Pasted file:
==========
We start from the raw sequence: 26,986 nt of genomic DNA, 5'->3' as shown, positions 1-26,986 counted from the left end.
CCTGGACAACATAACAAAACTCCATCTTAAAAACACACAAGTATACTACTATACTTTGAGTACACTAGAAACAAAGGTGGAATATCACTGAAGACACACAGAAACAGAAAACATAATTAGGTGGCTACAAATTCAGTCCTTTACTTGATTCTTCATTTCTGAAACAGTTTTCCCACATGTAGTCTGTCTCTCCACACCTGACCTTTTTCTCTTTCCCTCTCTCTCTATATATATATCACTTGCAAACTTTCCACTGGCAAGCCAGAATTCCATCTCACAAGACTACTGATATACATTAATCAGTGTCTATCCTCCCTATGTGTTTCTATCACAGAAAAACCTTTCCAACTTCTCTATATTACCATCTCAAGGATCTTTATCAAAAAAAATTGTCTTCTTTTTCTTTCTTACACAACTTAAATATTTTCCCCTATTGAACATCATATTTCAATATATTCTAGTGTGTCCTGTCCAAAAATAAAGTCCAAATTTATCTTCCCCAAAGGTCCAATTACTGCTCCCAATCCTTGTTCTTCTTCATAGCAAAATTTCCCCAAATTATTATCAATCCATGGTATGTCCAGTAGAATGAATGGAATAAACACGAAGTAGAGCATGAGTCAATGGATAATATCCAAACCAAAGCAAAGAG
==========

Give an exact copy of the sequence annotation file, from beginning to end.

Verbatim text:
We start from the raw sequence: 26,986 nt of genomic DNA, 5'->3' as shown, positions 1-26,986 counted from the left end.
CCTGGACAACATAACAAAACTCCATCTTAAAAACACACAAGTATACTACTATACTTTGAGTACACTAGAAACAAAGGTGGAATATCACTGAAGACACACAGAAACAGAAAACATAATTAGGTGGCTACAAATTCAGTCCTTTACTTGATTCTTCATTTCTGAAACAGTTTTCCCACATGTAGTCTGTCTCTCCACACCTGACCTTTTTCTCTTTCCCTCTCTCTCTATATATATATCACTTGCAAACTTTCCACTGGCAAGCCAGAATTCCATCTCACAAGACTACTGATATACATTAATCAGTGTCTATCCTCCCTATGTGTTTCTATCACAGAAAAACCTTTCCAACTTCTCTATATTACCATCTCAAGGATCTTTATCAAAAAAAATTGTCTTCTTTTTCTTTCTTACACAACTTAAATATTTTCCCCTATTGAACATCATATTTCAATATATTCTAGTGTGTCCTGTCCAAAAATAAAGTCCAAATTTATCTTCCCCAAAGGTCCAATTACTGCTCCCAATCCTTGTTCTTCTTCATAGCAAAATTTCCCCAAATTATTATCAATCCATGGTATGTCCAGTAGAATGAATGGAATAAACACGAAGTAGAGCATGAGTCAATGGATAATATCCAAACCAAAGCAAAGAG